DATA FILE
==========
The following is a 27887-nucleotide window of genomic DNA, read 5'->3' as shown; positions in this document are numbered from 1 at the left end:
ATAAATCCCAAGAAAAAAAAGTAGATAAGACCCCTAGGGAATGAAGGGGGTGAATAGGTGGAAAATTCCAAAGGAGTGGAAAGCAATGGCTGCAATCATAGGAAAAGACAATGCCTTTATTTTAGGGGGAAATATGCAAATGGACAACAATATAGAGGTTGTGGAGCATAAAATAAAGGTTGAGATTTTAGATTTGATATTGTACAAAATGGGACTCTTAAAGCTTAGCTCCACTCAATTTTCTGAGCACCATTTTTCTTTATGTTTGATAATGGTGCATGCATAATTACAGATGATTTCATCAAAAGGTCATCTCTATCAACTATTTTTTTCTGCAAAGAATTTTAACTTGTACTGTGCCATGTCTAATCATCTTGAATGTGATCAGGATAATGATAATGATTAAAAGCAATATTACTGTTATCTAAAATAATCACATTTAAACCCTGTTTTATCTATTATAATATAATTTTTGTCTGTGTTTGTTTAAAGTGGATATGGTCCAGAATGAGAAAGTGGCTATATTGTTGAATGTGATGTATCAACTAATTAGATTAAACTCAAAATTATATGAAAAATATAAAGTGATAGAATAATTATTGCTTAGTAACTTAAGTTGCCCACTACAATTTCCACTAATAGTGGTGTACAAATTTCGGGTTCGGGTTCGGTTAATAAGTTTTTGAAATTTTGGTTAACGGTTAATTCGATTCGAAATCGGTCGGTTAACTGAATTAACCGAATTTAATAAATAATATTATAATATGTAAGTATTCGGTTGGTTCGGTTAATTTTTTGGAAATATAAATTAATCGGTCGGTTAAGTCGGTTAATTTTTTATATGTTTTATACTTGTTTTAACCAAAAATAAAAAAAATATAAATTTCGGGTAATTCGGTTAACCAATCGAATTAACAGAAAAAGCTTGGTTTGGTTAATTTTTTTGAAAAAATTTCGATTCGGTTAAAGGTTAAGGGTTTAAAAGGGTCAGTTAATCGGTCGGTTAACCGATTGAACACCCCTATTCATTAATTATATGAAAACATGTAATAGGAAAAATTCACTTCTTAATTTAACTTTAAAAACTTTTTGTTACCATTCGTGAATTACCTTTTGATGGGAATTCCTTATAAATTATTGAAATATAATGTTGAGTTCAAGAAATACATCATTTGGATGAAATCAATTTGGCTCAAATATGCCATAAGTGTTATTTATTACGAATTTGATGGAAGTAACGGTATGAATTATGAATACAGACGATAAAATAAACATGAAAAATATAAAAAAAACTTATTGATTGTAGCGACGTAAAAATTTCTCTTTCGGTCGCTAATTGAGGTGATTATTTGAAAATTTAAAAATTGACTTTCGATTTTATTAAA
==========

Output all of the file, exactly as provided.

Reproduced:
The following is a 27887-nucleotide window of genomic DNA, read 5'->3' as shown; positions in this document are numbered from 1 at the left end:
ATAAATCCCAAGAAAAAAAAGTAGATAAGACCCCTAGGGAATGAAGGGGGTGAATAGGTGGAAAATTCCAAAGGAGTGGAAAGCAATGGCTGCAATCATAGGAAAAGACAATGCCTTTATTTTAGGGGGAAATATGCAAATGGACAACAATATAGAGGTTGTGGAGCATAAAATAAAGGTTGAGATTTTAGATTTGATATTGTACAAAATGGGACTCTTAAAGCTTAGCTCCACTCAATTTTCTGAGCACCATTTTTCTTTATGTTTGATAATGGTGCATGCATAATTACAGATGATTTCATCAAAAGGTCATCTCTATCAACTATTTTTTTCTGCAAAGAATTTTAACTTGTACTGTGCCATGTCTAATCATCTTGAATGTGATCAGGATAATGATAATGATTAAAAGCAATATTACTGTTATCTAAAATAATCACATTTAAACCCTGTTTTATCTATTATAATATAATTTTTGTCTGTGTTTGTTTAAAGTGGATATGGTCCAGAATGAGAAAGTGGCTATATTGTTGAATGTGATGTATCAACTAATTAGATTAAACTCAAAATTATATGAAAAATATAAAGTGATAGAATAATTATTGCTTAGTAACTTAAGTTGCCCACTACAATTTCCACTAATAGTGGTGTACAAATTTCGGGTTCGGGTTCGGTTAATAAGTTTTTGAAATTTTGGTTAACGGTTAATTCGATTCGAAATCGGTCGGTTAACTGAATTAACCGAATTTAATAAATAATATTATAATATGTAAGTATTCGGTTGGTTCGGTTAATTTTTTGGAAATATAAATTAATCGGTCGGTTAAGTCGGTTAATTTTTTATATGTTTTATACTTGTTTTAACCAAAAATAAAAAAAATATAAATTTCGGGTAATTCGGTTAACCAATCGAATTAACAGAAAAAGCTTGGTTTGGTTAATTTTTTTGAAAAAATTTCGATTCGGTTAAAGGTTAAGGGTTTAAAAGGGTCAGTTAATCGGTCGGTTAACCGATTGAACACCCCTATTCATTAATTATATGAAAACATGTAATAGGAAAAATTCACTTCTTAATTTAACTTTAAAAACTTTTTGTTACCATTCGTGAATTACCTTTTGATGGGAATTCCTTATAAATTATTGAAATATAATGTTGAGTTCAAGAAATACATCATTTGGATGAAATCAATTTGGCTCAAATATGCCATAAGTGTTATTTATTACGAATTTGATGGAAGTAACGGTATGAATTATGAATACAGACGATAAAATAAACATGAAAAATATAAAAAAAACTTATTGATTGTAGCGACGTAAAAATTTCTCTTTCGGTCGCTAATTGAGGTGATTATTTGAAAATTTAAAAATTGACTTTCGATTTTATTAAA